Where historically the film fails to tell or show the tale, it still succeeds in some very important macro arenas. The difference is dramatically shown between conflict theory: Jack Kehoe’s ideology that labor and capital will be in a continual state of disagreement and that of James McParlan’s trust in capitalism -- that the American paradigm of meritocracy offers a fair market place where one is judged on one’s skills and not on the status of birth. These characters' personal philosophies are drawn articulately with the exception of McParlan’s slightly fickle emotional allegiance to the Mollies. The truth is, there was never any evidence that he tried to stop them because he cared for them emotionally. Indeed, the film is most accurate when it shows him voting to kill a man in order to pin it on his supposed associates, in so doing, promoting himself on the socioeconomic ladder. The position of ideology gives the audience, if not an accurate historical picture, certainly a lesson in the basic political science motivating these two men in their actions. Further still, the many historical references show Kehoe stressing the honor of his word, of his steadfast nature, as well as in the film. Kehoe is a man who believes in his word and his honor, almost like royalty as "The King of the Molly Maguires." The clash with McParlan as a man of fickle word, without honor, is shown in the film in a powerful last scene, culminating the voices of left and right as seen in these two men of these raucous times. Although the meeting never took place, the same issues are historically found in Kehoe’s last interview before his hanging.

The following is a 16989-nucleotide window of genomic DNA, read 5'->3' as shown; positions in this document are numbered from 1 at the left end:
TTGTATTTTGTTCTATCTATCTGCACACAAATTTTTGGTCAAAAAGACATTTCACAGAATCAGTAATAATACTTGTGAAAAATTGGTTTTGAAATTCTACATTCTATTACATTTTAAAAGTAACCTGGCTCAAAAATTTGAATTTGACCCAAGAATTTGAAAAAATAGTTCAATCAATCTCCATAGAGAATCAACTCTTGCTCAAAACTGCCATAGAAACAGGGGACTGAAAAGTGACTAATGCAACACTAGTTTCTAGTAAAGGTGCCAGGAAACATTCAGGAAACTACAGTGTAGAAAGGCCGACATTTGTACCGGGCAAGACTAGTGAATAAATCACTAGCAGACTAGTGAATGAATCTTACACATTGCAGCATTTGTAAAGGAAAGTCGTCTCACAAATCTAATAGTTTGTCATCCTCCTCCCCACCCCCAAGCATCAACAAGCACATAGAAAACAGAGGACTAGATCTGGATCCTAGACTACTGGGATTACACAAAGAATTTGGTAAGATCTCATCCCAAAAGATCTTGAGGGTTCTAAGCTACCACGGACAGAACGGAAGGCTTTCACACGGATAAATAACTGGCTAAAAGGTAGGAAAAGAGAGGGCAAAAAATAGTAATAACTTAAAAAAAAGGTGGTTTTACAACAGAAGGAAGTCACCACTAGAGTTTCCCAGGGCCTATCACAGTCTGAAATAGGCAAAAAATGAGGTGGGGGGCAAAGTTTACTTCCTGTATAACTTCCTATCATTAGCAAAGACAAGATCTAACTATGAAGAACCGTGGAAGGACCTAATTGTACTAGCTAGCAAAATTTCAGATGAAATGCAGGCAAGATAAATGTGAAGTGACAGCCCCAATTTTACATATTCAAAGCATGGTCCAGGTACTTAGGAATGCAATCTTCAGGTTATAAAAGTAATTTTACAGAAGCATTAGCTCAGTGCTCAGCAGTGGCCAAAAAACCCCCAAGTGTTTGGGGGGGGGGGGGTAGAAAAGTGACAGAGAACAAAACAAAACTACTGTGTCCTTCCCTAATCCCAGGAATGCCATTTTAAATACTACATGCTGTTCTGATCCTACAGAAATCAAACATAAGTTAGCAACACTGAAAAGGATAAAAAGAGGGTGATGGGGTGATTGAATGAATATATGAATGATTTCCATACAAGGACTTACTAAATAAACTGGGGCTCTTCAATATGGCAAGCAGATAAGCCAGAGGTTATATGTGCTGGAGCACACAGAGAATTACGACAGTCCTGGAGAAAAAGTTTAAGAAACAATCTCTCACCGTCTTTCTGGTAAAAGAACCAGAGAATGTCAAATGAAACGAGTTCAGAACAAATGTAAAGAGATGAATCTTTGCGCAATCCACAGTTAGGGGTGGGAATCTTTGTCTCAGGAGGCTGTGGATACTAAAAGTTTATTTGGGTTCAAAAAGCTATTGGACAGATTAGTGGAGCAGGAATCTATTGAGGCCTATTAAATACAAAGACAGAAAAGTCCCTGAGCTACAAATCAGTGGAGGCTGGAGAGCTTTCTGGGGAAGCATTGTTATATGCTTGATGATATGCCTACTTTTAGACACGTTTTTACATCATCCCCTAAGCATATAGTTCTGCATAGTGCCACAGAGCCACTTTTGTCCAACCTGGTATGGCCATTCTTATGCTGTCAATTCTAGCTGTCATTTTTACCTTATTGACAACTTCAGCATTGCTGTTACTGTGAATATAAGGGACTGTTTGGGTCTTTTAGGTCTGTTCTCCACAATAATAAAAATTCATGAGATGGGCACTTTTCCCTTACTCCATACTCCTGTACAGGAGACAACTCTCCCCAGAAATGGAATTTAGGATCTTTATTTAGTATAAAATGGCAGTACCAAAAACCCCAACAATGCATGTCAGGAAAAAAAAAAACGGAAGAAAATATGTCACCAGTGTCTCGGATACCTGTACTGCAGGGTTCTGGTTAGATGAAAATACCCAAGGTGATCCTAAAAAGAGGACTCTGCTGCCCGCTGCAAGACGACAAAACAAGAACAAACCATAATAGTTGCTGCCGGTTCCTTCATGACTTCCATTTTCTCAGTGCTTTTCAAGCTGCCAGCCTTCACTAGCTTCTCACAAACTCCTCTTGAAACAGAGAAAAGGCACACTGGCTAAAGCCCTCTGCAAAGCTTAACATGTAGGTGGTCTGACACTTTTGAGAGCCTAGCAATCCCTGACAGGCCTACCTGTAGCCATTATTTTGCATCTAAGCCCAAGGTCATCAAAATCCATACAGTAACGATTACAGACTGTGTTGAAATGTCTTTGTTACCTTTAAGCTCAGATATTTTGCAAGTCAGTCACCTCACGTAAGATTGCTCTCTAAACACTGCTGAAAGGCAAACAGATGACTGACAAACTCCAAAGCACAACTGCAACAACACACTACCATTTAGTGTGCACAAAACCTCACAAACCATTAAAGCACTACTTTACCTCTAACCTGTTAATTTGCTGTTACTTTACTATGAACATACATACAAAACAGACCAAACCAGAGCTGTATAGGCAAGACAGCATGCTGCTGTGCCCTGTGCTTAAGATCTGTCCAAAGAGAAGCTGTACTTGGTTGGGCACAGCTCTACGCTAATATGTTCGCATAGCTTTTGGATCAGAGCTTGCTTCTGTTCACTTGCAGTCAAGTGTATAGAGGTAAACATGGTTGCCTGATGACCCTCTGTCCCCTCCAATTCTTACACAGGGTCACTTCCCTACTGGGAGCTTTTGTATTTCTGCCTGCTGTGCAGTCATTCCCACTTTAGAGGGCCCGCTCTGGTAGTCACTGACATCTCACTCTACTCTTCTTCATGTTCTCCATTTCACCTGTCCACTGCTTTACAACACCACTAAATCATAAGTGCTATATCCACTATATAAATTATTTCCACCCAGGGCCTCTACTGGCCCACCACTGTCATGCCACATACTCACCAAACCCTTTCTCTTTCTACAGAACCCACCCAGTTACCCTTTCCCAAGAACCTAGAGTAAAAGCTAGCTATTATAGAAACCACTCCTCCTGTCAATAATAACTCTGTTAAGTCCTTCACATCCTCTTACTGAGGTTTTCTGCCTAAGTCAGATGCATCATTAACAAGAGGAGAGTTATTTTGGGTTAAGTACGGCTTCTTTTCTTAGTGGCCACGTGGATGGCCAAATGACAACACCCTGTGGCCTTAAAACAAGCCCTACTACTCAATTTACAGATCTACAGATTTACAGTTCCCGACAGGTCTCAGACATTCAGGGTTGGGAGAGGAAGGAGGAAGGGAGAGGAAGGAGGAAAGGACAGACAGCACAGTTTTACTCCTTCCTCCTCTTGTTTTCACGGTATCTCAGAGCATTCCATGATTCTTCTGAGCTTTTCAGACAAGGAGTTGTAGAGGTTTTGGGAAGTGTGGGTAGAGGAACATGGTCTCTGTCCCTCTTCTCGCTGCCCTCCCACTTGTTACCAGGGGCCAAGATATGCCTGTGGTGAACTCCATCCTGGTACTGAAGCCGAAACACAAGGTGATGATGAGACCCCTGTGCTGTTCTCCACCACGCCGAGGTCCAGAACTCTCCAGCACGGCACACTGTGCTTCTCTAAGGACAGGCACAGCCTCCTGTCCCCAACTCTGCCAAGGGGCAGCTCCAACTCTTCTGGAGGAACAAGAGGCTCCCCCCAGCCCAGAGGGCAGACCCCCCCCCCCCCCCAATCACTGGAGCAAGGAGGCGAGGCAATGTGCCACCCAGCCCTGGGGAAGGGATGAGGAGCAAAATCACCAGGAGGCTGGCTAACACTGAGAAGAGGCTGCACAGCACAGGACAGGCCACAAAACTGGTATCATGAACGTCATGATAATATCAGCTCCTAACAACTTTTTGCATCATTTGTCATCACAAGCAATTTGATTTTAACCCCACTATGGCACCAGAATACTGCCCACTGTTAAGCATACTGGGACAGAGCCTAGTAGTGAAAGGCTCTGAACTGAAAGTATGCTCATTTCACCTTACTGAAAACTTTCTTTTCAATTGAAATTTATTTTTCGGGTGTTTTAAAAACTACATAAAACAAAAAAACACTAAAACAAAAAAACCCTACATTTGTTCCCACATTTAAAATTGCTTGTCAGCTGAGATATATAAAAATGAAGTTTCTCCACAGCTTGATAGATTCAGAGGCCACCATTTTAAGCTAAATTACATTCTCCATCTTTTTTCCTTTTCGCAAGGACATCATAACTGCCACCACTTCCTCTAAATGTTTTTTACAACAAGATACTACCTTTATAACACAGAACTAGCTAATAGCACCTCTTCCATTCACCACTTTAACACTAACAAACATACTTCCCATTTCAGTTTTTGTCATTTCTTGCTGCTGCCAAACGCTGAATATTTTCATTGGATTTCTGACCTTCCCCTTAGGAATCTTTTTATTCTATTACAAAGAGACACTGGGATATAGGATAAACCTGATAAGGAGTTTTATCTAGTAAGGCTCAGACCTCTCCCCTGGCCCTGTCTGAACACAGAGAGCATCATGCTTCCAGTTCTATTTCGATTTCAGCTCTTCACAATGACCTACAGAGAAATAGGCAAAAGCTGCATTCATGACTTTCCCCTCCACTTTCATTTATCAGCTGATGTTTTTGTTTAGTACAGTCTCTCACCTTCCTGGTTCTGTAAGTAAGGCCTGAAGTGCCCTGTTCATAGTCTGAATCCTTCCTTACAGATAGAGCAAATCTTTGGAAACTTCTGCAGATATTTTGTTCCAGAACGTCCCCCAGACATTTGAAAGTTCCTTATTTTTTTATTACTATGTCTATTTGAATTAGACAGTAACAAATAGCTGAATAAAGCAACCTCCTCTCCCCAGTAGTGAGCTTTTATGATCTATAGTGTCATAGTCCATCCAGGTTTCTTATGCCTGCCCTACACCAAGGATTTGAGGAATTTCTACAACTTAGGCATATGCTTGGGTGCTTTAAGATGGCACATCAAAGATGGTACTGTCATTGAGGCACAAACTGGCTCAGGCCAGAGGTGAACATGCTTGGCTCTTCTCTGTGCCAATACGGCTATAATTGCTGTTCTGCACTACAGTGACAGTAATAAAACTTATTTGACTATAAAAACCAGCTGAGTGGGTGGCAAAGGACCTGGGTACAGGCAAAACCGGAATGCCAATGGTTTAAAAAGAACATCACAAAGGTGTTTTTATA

Perhaps the most pointed hint at the film's attribution to the working class is in the court room when the judge fails to say, "May God have mercy on your souls," after reading the sentence of death. This also has historical bearings as Judge Cyrus L. Pershing, the man who lost a race for governorship to Republican John F. Hartranft. Hartranft was voted into office by a pressing Irish vote catalyzed by the Mollies. He was elected President Judge of Schuykill County in 1872, where he returned after the defeat against Hartranft in 1875. Pershing presided over the Molly Maguire trials and has been critized by revisionist historians for his biased feelings siding with the prosecution.
Lewis, Arthur H. Lament for the Molly Maguires. New York: Harcourt, Brace & World, Inc., 1964.
The Life and Execution of Jack Kehoe, King of the Molly Maguires, Together with a Full Account
of the Crimes and Executions of the Other Principles in the Terrible Organization. Philadelphia:
Barclay and Company, 1878.
Copyright (c) 1999 by Peter A. Weisman, Undergraduate at Lehigh University.